The perpetual virginity of Our Blessed Mother is frequently disputed by those interested in discrediting the doctrines of the Catholic Church. In this we find an unintended argument to prove the necessity of Mary’s perpetual virginity. It is logical to expect that someone interested in discrediting a kingdom would first try to cast doubts on the virtue of the Queen.
Isaiah 7, 14 — Therefore the LORD himself shall give you a sign. Behold a virgin shall conceive, and bear a son and his name shall be called Emmanuel. (Douay-Rheims)
In this passage of Isaiah, the prophet announces that a maiden—almah, Hebrew for ‘a very young woman’—is going to be the Mother of the Messiah. Of course, the Messiah is the eternal King of Israel. Therefore his mother is destined to be the eternal Queen of Israel because traditionally, the mother of the king (Hebr. gebirah) was the Queen in ancient Israel.
Micah 5, 1-2 — And thou, Bethlehem, Ephrata, art a little one among the thousands of Judah: out of thee shall be come forth unto me that is to be the ruler in Israel, and his going forth is from the beginning, from the days of eternity. Therefore will he give them up till the time wherein she that travaileth shall bring forth, and the remnant of his brethren shall be converted to the children of Israel. (Douay-Rheims)
The prophecy of Micah shows two important points: in the mystery of God’s purpose for Israel, He has decided to be their eternal King. The Messiah precedes his people from times immemorial, even before the foundation of the world. When Jesus is crucified, Pontius Pilate nails to the top of the Cross, a sign written in Latin, Greek and Hebrew (John 19, 19-22). This sign read: “Jesus the Nazarene, King of the Jews”. The most common rendition of that phrase in Hebrew would be: Yeshua Ha-nazarei W’melech Ha-yehudim. The initials in Hebrew form the Divine Name, the Tetragrammaton YHWH, the name of the true eternal King of Israel (1 Samuel 8, 1-9). When Jesus became the Messiah, His mother became the eternal gebirah, or Queen Mother of Israel. This undeniable fact has inevitable consequences: the Queen must live forever and sit at the right of the eternal throne of the Messiah, in the manner of Batsheba, mother of Solomon, the first Queen of Israel.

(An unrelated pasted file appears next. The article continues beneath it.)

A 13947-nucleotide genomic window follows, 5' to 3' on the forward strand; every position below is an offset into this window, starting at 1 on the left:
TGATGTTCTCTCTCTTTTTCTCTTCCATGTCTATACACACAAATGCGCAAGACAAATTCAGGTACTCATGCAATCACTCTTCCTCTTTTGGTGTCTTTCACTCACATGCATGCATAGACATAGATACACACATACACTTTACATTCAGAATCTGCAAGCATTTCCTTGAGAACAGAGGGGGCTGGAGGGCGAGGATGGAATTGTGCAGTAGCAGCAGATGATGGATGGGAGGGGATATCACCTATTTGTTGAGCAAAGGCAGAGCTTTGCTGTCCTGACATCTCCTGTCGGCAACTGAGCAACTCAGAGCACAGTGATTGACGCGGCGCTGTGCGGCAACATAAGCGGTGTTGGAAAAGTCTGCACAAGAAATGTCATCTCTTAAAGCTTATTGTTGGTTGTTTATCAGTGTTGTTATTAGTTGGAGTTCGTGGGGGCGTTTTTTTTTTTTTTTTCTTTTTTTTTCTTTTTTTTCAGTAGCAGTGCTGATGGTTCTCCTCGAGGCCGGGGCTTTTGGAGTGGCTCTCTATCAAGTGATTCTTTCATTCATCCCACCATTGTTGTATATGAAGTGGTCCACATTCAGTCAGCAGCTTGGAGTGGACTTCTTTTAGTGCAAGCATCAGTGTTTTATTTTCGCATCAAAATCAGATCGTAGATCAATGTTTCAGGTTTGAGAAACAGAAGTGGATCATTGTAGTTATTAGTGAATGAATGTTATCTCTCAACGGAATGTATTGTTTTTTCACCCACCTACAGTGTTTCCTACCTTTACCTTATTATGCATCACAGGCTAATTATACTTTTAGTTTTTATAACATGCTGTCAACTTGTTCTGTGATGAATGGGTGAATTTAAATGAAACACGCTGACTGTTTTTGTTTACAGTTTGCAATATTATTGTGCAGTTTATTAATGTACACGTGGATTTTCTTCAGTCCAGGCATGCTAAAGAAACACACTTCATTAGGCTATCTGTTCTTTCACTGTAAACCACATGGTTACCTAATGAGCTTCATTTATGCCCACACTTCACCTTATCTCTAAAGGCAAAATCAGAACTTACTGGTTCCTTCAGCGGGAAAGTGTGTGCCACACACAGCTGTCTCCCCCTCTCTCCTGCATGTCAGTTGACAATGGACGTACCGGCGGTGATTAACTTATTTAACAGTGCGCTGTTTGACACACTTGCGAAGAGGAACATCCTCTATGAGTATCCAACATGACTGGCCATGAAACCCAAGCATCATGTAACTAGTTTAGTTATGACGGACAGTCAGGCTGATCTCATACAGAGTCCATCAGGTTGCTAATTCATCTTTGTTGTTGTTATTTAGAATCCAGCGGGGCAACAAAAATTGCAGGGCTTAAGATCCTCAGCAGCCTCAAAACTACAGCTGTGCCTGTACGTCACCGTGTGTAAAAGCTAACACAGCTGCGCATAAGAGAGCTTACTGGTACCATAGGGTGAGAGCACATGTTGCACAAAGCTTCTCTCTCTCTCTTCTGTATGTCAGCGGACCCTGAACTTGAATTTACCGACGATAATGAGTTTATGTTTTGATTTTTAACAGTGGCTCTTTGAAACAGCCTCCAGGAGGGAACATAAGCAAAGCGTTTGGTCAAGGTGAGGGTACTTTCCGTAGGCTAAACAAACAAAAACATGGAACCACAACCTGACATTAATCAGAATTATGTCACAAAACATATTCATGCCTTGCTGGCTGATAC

It would be inconceivable that the woman destined to be the eternal Queen of Israel, would be defiled, or would become the wife of a man other than her rightful husband. In this we are reminded of the execution of Adonijah (1 Kings 2, 19-27). He was executed by Solomon for merely soliciting to be married to the widow of King David. It is biblically obvious that the eternal Queen of Israel, the mother of the Messiah, must also be eternally pure, just as the Ark of the Covenant had to remain untouched under penalty of death for the transgressors (2 Samuel 6, 6-7; Esther 7, 1-10).
Ezekiel 44, 1-2 — Then he brought me back to the outer gate of the sanctuary, which faces east; and it was shut. And he said to me, “This gate shall remain shut; it shall not be opened, and no one shall enter by it; for the LORD, the God of Israel, has entered by it; therefore it shall remain shut. Only the prince may sit in it to eat bread before the LORD; he shall enter by way of the vestibule of the gate, and shall go out by the same way.”
In this passage of Ezekiel we see a prophetic type of the Virgin Mary. She is to be visited only by the Holy Spirit, her Spouse, and by the Prince, that is Christ, the Prince of Peace. He is born from her while her virginity is miraculously preserved. That is the sign alluded to in Isaiah 7, 14. Mary remains for ever as the Queen of Israel, the Mother of Christ the King, forever virgin.